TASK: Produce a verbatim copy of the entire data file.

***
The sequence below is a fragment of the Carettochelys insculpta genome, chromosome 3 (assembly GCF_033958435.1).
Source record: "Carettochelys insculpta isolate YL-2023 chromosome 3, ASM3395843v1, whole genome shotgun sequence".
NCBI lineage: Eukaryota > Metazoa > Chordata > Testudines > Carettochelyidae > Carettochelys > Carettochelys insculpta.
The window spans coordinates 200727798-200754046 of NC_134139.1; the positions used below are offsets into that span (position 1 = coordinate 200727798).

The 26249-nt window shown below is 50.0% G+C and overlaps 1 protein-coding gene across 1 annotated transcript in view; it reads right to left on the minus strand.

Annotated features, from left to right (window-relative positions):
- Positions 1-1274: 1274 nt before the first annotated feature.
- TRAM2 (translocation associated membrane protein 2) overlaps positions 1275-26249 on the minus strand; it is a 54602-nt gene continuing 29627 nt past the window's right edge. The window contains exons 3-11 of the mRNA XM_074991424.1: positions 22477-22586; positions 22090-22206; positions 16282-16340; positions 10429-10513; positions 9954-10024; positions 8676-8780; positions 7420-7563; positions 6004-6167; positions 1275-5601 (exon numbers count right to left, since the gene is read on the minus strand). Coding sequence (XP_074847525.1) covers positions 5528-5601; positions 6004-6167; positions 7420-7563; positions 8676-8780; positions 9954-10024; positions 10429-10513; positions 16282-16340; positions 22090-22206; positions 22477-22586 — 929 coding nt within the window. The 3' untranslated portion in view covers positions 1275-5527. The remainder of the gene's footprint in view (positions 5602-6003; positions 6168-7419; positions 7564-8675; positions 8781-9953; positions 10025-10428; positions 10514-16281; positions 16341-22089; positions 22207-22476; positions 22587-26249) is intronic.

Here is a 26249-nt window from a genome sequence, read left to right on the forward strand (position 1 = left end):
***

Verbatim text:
The sequence below is a fragment of the Carettochelys insculpta genome, chromosome 3 (assembly GCF_033958435.1).
Source record: "Carettochelys insculpta isolate YL-2023 chromosome 3, ASM3395843v1, whole genome shotgun sequence".
NCBI lineage: Eukaryota > Metazoa > Chordata > Testudines > Carettochelyidae > Carettochelys > Carettochelys insculpta.
The window spans coordinates 200727798-200754046 of NC_134139.1; the positions used below are offsets into that span (position 1 = coordinate 200727798).

The 26249-nt window shown below is 50.0% G+C and overlaps 1 protein-coding gene across 1 annotated transcript in view; it reads right to left on the minus strand.

Annotated features, from left to right (window-relative positions):
- Positions 1-1274: 1274 nt before the first annotated feature.
- TRAM2 (translocation associated membrane protein 2) overlaps positions 1275-26249 on the minus strand; it is a 54602-nt gene continuing 29627 nt past the window's right edge. The window contains exons 3-11 of the mRNA XM_074991424.1: positions 22477-22586; positions 22090-22206; positions 16282-16340; positions 10429-10513; positions 9954-10024; positions 8676-8780; positions 7420-7563; positions 6004-6167; positions 1275-5601 (exon numbers count right to left, since the gene is read on the minus strand). Coding sequence (XP_074847525.1) covers positions 5528-5601; positions 6004-6167; positions 7420-7563; positions 8676-8780; positions 9954-10024; positions 10429-10513; positions 16282-16340; positions 22090-22206; positions 22477-22586 — 929 coding nt within the window. The 3' untranslated portion in view covers positions 1275-5527. The remainder of the gene's footprint in view (positions 5602-6003; positions 6168-7419; positions 7564-8675; positions 8781-9953; positions 10025-10428; positions 10514-16281; positions 16341-22089; positions 22207-22476; positions 22587-26249) is intronic.

Here is a 26249-nt window from a genome sequence, read left to right on the forward strand (position 1 = left end):